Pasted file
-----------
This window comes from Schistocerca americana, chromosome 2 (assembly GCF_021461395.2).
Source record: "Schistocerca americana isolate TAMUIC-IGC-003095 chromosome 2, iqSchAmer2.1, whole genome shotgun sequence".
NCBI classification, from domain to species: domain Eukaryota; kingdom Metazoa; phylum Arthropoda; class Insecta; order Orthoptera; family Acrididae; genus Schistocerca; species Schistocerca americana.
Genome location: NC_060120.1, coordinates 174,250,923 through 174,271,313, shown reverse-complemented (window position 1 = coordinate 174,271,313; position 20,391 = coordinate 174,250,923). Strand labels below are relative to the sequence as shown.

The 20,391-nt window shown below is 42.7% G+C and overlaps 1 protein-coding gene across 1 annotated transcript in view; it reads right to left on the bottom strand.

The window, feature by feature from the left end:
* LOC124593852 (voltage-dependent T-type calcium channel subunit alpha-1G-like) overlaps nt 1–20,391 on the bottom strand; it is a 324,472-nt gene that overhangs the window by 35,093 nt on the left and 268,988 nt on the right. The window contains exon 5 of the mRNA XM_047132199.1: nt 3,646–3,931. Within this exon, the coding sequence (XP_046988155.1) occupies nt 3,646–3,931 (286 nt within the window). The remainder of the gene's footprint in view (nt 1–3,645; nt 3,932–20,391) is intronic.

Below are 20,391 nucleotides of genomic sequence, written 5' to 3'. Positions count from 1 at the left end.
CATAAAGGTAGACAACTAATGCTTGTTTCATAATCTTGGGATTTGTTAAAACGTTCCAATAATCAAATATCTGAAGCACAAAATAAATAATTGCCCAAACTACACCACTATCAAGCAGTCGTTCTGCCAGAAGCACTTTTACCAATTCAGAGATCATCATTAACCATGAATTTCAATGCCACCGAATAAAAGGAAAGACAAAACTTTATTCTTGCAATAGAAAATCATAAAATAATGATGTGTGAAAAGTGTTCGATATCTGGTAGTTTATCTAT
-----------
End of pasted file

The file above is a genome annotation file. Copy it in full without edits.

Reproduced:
This window comes from Schistocerca americana, chromosome 2 (assembly GCF_021461395.2).
Source record: "Schistocerca americana isolate TAMUIC-IGC-003095 chromosome 2, iqSchAmer2.1, whole genome shotgun sequence".
NCBI classification, from domain to species: domain Eukaryota; kingdom Metazoa; phylum Arthropoda; class Insecta; order Orthoptera; family Acrididae; genus Schistocerca; species Schistocerca americana.
Genome location: NC_060120.1, coordinates 174,250,923 through 174,271,313, shown reverse-complemented (window position 1 = coordinate 174,271,313; position 20,391 = coordinate 174,250,923). Strand labels below are relative to the sequence as shown.

The 20,391-nt window shown below is 42.7% G+C and overlaps 1 protein-coding gene across 1 annotated transcript in view; it reads right to left on the bottom strand.

The window, feature by feature from the left end:
* LOC124593852 (voltage-dependent T-type calcium channel subunit alpha-1G-like) overlaps nt 1–20,391 on the bottom strand; it is a 324,472-nt gene that overhangs the window by 35,093 nt on the left and 268,988 nt on the right. The window contains exon 5 of the mRNA XM_047132199.1: nt 3,646–3,931. Within this exon, the coding sequence (XP_046988155.1) occupies nt 3,646–3,931 (286 nt within the window). The remainder of the gene's footprint in view (nt 1–3,645; nt 3,932–20,391) is intronic.

Below are 20,391 nucleotides of genomic sequence, written 5' to 3'. Positions count from 1 at the left end.
CATAAAGGTAGACAACTAATGCTTGTTTCATAATCTTGGGATTTGTTAAAACGTTCCAATAATCAAATATCTGAAGCACAAAATAAATAATTGCCCAAACTACACCACTATCAAGCAGTCGTTCTGCCAGAAGCACTTTTACCAATTCAGAGATCATCATTAACCATGAATTTCAATGCCACCGAATAAAAGGAAAGACAAAACTTTATTCTTGCAATAGAAAATCATAAAATAATGATGTGTGAAAAGTGTTCGATATCTGGTAGTTTATCTAT